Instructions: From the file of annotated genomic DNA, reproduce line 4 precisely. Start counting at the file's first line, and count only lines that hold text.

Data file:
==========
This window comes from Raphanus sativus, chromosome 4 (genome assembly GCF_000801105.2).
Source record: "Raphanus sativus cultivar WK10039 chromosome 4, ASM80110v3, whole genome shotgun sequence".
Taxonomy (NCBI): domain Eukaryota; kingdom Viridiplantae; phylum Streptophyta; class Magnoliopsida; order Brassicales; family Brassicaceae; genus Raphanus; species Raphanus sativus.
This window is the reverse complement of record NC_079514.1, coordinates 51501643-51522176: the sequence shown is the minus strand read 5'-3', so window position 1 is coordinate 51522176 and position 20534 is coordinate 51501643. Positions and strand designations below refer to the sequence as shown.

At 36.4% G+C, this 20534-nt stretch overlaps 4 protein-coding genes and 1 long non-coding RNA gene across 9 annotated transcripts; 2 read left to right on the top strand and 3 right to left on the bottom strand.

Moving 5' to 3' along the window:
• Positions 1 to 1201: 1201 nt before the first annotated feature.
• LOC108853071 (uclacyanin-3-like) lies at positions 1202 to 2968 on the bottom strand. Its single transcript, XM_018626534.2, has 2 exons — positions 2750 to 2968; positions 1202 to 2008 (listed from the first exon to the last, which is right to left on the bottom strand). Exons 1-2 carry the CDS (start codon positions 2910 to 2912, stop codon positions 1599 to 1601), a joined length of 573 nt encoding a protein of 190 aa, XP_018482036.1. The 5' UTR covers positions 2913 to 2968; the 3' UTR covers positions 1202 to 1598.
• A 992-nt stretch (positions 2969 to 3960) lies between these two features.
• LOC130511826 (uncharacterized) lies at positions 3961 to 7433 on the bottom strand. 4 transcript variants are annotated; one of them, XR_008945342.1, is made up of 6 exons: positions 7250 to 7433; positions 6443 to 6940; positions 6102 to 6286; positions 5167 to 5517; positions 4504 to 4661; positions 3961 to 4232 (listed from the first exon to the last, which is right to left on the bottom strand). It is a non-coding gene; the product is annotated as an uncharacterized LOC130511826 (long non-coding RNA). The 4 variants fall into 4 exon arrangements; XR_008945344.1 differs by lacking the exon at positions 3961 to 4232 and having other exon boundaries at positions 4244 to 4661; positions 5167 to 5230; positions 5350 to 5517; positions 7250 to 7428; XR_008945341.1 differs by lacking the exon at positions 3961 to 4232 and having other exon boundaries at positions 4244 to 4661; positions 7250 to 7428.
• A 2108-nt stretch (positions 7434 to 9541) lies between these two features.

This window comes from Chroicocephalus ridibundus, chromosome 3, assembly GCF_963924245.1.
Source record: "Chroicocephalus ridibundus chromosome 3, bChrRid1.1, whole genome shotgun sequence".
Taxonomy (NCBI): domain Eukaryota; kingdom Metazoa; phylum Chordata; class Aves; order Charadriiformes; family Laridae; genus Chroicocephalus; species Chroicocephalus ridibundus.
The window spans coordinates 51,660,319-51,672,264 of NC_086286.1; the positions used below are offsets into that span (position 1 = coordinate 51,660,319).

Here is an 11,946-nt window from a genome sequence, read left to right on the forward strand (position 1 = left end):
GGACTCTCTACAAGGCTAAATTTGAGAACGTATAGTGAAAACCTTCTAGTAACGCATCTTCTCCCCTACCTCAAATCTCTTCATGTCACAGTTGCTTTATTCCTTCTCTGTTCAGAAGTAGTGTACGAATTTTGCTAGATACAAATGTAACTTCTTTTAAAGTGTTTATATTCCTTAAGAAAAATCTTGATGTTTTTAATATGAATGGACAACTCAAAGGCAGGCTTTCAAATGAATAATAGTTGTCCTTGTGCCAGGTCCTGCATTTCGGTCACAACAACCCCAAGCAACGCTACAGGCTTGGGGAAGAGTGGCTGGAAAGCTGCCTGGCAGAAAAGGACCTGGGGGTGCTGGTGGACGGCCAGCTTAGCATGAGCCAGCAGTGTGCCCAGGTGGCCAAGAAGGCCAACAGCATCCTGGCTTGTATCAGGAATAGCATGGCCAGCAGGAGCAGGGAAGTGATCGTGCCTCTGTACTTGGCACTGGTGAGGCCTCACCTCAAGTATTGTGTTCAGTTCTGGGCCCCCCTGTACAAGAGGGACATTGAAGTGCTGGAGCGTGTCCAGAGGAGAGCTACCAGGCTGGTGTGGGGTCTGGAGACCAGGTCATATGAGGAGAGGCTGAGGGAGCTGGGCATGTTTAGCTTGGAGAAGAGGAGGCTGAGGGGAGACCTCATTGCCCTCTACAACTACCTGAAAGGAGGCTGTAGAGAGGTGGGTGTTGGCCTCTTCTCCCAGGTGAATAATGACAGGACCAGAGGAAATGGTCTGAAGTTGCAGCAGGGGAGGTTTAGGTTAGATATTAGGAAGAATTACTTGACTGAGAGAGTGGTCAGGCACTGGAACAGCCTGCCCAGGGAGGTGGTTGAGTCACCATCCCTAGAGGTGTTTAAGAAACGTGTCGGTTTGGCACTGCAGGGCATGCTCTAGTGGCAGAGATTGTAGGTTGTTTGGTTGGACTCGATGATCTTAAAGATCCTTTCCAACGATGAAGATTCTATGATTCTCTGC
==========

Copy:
This window is the reverse complement of record NC_079514.1, coordinates 51501643-51522176: the sequence shown is the minus strand read 5'-3', so window position 1 is coordinate 51522176 and position 20534 is coordinate 51501643. Positions and strand designations below refer to the sequence as shown.